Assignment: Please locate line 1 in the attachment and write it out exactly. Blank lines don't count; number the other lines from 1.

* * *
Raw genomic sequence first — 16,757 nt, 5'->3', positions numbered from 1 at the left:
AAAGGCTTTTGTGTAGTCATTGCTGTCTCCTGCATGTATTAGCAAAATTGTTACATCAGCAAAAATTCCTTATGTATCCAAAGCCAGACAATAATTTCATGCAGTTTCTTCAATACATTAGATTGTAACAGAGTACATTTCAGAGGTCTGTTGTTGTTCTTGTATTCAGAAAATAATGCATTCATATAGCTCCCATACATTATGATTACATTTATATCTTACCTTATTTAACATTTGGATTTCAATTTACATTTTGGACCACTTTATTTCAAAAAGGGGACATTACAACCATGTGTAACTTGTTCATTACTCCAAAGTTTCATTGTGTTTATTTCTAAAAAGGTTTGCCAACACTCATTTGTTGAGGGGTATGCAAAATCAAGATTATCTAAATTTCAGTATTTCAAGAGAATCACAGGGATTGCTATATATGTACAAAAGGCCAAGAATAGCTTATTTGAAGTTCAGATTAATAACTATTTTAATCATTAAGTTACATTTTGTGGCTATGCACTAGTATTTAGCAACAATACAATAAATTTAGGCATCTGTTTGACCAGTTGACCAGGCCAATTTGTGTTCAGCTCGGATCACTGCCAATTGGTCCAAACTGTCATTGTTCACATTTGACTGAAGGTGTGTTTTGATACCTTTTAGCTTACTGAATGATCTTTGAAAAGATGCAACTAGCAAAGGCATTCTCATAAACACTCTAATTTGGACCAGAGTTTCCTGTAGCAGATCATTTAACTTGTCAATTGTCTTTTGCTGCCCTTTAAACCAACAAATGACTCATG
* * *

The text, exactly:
Raw genomic sequence first — 16,757 nt, 5'->3', positions numbered from 1 at the left: